Photo caption: Some disassembly required.
By David Warren, The Catholic Thing, July 21, 2017
I don’t know who was surprised, but I wasn’t, to read in some electronic tabloid that sex robots can be programmed for rape. Appalled, perhaps – I am often appalled – but hardly surprised. And not being surprised, the quality of one’s outrage is spoilt. One must pretend to be shocked – as people have been doing for as long as they have been having bad sex.
Or so one might say, roguishly. There is a gap – a wide and deep canyon – between what we like to think is common, and what is. The notion of radical evil having been suppressed, in modern “education,” it is now a rift valley.
“How dare you suggest a woman would lie about something like that!”
This is an actual quote I recall (with confidence, word for word) from the critic of a column I once wrote on family court proceedings. I had suggested that it was unwise of the authorities to assume the truth of all female accusations. And vice versa, too, I had noted: men often lie. The human race is generally capable of bearing false witness, and the ability crosses all sexual, racial, and other demographic lines.
True, I had called my critic “Honey,” but that was in a moment of exasperation she had inspired. More circumspectly I tried to explain how law is supposed to work. How it is supposed to entertain the possibility that the accused may be innocent, of the crime specifically alleged. How the law should at least pretend to be blind to just those factors that she, in her feminist enthusiasm, imagined to be crucial.
Give up on principles like that, and the world will become rather as we find it, today: high-tech and crazy.
She said, too, that men treat women like robots. Well, I can remember saying, they must be robots, if they never lie.
Humans are infected with badness, and can be very bad indeed; this anyway is the teaching of our Church. It goes back to Adam. And, incidentally, to Eve. Men and women might prefer different means to their nefarious ends – my observation through the years is that women tend to choose means less violent but more effective. (Which makes sense, given that men are larger.)
Notwithstanding, the propensity to evil is well distributed – “inclusive” as they say.
If the politically correct will avert their eyes, let me add that men are better at rape, women better at seduction. Men seem also better at programming machines, as evidence sex robots seem all to be “female.”
To my mind, sex robots are a “life issue.” While they were not mentioned in Humanae Vitae, nor have been in any other papal encyclical of which I am aware, the teaching of the magisterium can be easily surmised. Sex with a robot is not open to procreation. That’s really all one has to know. It is just masturbation; it is nothing new.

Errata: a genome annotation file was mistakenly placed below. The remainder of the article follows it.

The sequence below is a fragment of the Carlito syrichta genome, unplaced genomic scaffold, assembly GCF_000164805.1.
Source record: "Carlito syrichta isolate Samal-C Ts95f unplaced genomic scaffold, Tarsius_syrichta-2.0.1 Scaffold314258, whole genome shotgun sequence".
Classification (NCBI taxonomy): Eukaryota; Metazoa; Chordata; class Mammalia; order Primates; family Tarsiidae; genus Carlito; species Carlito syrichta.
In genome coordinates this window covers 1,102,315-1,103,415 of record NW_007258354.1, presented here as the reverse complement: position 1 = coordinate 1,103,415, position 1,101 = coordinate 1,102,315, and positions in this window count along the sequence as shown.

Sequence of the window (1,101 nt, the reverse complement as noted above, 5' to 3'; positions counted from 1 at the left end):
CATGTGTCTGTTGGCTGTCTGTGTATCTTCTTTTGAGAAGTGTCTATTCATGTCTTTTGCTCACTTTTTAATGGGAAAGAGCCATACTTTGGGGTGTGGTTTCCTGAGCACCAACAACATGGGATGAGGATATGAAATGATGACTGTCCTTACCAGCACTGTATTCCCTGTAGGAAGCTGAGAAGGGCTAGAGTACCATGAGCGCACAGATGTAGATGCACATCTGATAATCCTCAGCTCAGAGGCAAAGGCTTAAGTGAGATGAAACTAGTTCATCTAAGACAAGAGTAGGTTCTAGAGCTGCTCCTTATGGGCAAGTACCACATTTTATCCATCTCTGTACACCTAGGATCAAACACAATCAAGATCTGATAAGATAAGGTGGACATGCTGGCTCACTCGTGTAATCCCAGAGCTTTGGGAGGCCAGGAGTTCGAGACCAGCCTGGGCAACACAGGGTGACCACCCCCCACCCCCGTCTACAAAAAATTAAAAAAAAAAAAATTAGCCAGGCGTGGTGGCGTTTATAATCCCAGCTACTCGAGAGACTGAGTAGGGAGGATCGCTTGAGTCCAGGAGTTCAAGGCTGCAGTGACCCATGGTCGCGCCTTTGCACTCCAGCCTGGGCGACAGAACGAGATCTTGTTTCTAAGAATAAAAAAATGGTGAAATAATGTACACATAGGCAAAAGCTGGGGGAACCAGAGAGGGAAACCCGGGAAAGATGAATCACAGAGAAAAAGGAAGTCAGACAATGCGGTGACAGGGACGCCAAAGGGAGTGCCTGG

There are additional arguments, but as the first one has destroyed the target, we can save the rest for a longer day.
To the world of course, currently bereft of the idea of evil, except on days when it cannot be denied, the arguments of the Catholic Church, once shared by most other Christian denominations, are of no account.
“That is just your opinion,” I have also been told, by disagreeable commentators. And when I argue that it is not – that I have the opinion entirely at second hand, that it originates in distant antiquity – I no longer have an audience. We say that people today lack a “moral compass,” but I’ve found they lack an intellectual compass, too, having attention deficit disorder instead.
Which, thanks to things like robots, including the little one you hold in your hand, has become almost the universal condition. Why argue with those who are not listening? Who have the means at their disposal to spot squirrels at all times?
The closest thing to a moral compass I have found in the mass media is the Drudge Report. Let me note that it is not a very good moral compass. But one may tell from the sensations it reports what its many readers find morally appalling. Sex robots still strike them as somewhat shameful. Inflatable sex dolls, still ditto, I think. Even among people of little class, neither of these objects seems classy.
But they get used to them.
People used to think a lot of things were icky – I have a list here I’m not eager to share. But if they see enough, they get over it, as doctors get over the sight of blood. Why, I can remember a time when the sight of Playboy in a drugstore magazine rack would cause some consternation. Now I see fifteen examples of pornography each time I consult any “family friendly” network news.
Appalled, but not surprised.
A survey says that Americans are having less sex. Perhaps we might have more, with robots, but if this survey is right, probably not. People get distracted by other robots. Sometimes the sports and financial offerings seem more enticing. And the biological women aren’t competitive anymore, no matter how little they wear; to say nothing of the biological men. They don’t even speak, except for “texting.” Young lovers both glued to their hand-held devices.
People still get hungry, but look what they eat. Promiscuity may still happen, but it’s fingers and keyboard, not flesh. The age of the full-course meal is over.
Like video games, I assume sex robots will become more and more “realistic” – using the contemporary definition of the real. That is to say, better production-value fake. (We speak of “fake news” but what other kind is possible when all the events have been faked, too?)
And now we are facing a new “crisis”: an attempt to dehumanize sin. Fortunately, it cannot be done.
David Warren is a former editor of the Idler magazine and columnist with the Ottawa Citizen. He has extensive experience in the Near and Far East. His blog, Essays in Idleness, is now to be found at: davidwarrenonline.com.